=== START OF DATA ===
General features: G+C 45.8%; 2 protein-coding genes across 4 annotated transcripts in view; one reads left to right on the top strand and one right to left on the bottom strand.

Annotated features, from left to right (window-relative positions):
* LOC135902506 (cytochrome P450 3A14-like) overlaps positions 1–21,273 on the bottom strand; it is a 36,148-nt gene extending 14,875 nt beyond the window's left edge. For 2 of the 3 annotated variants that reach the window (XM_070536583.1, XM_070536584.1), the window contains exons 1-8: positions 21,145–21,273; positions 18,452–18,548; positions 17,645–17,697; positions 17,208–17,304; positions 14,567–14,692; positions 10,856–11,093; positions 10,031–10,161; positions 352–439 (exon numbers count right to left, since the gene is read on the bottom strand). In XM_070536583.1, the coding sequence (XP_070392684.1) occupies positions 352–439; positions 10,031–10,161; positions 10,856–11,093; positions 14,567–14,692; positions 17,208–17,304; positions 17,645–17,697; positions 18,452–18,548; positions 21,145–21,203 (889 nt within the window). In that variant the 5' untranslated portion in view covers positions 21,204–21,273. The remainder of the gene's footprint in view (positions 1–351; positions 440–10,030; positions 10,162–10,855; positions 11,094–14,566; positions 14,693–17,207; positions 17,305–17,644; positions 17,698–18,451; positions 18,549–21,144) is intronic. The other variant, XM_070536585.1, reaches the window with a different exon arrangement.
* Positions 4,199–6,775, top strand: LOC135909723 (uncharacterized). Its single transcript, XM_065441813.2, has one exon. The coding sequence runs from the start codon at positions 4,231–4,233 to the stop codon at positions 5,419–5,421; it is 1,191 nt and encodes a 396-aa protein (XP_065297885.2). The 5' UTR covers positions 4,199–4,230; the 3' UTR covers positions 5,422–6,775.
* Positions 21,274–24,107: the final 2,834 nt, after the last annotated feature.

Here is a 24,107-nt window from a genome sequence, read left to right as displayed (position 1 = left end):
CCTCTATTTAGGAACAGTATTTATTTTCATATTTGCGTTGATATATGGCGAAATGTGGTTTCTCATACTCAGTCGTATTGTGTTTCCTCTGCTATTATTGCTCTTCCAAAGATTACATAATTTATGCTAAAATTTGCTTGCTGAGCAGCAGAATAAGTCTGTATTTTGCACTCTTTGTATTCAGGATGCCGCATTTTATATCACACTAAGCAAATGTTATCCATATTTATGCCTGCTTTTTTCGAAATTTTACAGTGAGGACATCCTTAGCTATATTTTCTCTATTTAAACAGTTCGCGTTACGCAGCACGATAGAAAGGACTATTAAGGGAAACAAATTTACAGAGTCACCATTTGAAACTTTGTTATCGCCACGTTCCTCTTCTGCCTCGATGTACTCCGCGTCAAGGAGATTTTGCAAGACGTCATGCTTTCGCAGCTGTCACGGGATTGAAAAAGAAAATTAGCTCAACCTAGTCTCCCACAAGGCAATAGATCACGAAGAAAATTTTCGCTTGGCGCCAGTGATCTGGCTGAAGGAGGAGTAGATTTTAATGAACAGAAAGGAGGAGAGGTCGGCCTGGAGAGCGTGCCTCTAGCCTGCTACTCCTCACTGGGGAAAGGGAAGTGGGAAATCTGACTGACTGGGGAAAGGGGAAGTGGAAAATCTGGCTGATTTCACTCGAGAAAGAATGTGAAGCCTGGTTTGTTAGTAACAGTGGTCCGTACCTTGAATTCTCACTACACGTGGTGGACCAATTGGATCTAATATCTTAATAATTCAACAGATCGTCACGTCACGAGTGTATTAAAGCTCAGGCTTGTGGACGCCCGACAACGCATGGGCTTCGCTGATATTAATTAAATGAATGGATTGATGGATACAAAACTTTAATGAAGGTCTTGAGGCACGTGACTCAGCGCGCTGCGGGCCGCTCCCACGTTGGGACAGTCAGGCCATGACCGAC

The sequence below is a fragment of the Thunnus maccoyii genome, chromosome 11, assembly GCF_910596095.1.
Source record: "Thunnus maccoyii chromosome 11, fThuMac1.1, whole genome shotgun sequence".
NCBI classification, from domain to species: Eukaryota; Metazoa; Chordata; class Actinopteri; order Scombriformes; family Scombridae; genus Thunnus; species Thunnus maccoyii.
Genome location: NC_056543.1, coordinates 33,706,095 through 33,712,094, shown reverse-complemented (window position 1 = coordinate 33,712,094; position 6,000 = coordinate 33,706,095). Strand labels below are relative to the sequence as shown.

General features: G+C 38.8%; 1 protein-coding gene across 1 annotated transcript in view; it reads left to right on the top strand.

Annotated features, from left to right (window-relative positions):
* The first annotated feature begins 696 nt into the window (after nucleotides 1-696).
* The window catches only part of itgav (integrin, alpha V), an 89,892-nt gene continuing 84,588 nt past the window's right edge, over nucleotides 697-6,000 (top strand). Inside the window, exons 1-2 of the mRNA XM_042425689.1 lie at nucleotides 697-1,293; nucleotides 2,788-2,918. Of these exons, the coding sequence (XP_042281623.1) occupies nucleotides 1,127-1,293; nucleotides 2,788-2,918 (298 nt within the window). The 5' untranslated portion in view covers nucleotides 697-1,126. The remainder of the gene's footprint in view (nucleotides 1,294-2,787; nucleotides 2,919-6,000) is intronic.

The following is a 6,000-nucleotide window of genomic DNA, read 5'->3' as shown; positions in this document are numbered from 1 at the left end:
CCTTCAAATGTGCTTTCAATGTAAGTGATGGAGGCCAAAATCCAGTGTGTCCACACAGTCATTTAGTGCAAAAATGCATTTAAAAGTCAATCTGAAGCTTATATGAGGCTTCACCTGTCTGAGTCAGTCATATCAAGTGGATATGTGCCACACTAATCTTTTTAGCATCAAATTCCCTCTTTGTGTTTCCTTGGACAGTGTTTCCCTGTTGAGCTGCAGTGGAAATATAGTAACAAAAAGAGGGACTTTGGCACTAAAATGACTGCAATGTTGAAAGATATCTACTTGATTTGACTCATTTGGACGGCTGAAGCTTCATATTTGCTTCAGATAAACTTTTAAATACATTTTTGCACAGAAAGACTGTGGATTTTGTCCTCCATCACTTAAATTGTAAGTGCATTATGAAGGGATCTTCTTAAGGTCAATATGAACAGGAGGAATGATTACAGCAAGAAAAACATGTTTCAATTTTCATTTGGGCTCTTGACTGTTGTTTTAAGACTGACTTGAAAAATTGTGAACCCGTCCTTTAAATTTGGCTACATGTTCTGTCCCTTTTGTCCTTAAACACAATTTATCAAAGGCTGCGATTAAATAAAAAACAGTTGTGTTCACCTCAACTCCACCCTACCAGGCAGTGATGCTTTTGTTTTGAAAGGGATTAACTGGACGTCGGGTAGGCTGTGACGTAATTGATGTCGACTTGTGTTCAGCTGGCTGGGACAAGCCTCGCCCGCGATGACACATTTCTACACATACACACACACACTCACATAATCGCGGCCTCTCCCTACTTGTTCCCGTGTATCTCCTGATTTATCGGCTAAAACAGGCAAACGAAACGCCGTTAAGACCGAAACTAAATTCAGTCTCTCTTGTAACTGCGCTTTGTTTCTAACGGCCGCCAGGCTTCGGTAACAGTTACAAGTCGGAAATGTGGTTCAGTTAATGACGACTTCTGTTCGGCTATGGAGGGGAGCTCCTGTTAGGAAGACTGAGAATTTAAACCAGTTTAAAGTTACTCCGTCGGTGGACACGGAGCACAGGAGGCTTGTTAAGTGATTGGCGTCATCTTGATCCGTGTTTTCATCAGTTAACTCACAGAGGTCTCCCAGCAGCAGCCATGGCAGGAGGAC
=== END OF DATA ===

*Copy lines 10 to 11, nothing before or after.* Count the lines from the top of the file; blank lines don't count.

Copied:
NCBI classification, from domain to species: Eukaryota; Metazoa; Chordata; class Actinopteri; order Scombriformes; family Scombridae; genus Thunnus; species Thunnus maccoyii.
Genome location: NC_056543.1, coordinates 33,706,095 through 33,712,094, shown reverse-complemented (window position 1 = coordinate 33,712,094; position 6,000 = coordinate 33,706,095). Strand labels below are relative to the sequence as shown.